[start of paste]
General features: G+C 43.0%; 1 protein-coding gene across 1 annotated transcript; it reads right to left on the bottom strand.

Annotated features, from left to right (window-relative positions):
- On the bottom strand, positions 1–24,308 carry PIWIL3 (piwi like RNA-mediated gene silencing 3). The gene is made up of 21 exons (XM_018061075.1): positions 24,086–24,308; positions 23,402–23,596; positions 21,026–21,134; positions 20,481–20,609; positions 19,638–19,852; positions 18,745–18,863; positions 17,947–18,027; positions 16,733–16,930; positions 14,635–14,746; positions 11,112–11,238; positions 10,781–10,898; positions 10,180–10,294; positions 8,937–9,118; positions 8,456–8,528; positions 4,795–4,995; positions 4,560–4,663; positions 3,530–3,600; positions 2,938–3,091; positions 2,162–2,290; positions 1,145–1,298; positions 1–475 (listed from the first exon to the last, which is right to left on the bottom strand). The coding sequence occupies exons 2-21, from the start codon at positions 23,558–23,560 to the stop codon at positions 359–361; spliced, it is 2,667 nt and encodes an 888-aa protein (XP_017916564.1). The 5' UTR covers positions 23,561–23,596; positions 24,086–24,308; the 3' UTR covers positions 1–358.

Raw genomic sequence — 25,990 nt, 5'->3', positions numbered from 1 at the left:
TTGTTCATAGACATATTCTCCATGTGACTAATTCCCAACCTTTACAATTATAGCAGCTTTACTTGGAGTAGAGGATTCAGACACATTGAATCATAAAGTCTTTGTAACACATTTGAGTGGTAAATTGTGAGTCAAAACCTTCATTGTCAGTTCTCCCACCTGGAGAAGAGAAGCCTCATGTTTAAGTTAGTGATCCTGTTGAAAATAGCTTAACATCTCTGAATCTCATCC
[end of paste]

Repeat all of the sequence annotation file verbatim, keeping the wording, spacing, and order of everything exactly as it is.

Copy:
General features: G+C 43.0%; 1 protein-coding gene across 1 annotated transcript; it reads right to left on the bottom strand.

Annotated features, from left to right (window-relative positions):
- On the bottom strand, positions 1–24,308 carry PIWIL3 (piwi like RNA-mediated gene silencing 3). The gene is made up of 21 exons (XM_018061075.1): positions 24,086–24,308; positions 23,402–23,596; positions 21,026–21,134; positions 20,481–20,609; positions 19,638–19,852; positions 18,745–18,863; positions 17,947–18,027; positions 16,733–16,930; positions 14,635–14,746; positions 11,112–11,238; positions 10,781–10,898; positions 10,180–10,294; positions 8,937–9,118; positions 8,456–8,528; positions 4,795–4,995; positions 4,560–4,663; positions 3,530–3,600; positions 2,938–3,091; positions 2,162–2,290; positions 1,145–1,298; positions 1–475 (listed from the first exon to the last, which is right to left on the bottom strand). The coding sequence occupies exons 2-21, from the start codon at positions 23,558–23,560 to the stop codon at positions 359–361; spliced, it is 2,667 nt and encodes an 888-aa protein (XP_017916564.1). The 5' UTR covers positions 23,561–23,596; positions 24,086–24,308; the 3' UTR covers positions 1–358.

Raw genomic sequence — 25,990 nt, 5'->3', positions numbered from 1 at the left:
TTGTTCATAGACATATTCTCCATGTGACTAATTCCCAACCTTTACAATTATAGCAGCTTTACTTGGAGTAGAGGATTCAGACACATTGAATCATAAAGTCTTTGTAACACATTTGAGTGGTAAATTGTGAGTCAAAACCTTCATTGTCAGTTCTCCCACCTGGAGAAGAGAAGCCTCATGTTTAAGTTAGTGATCCTGTTGAAAATAGCTTAACATCTCTGAATCTCATCC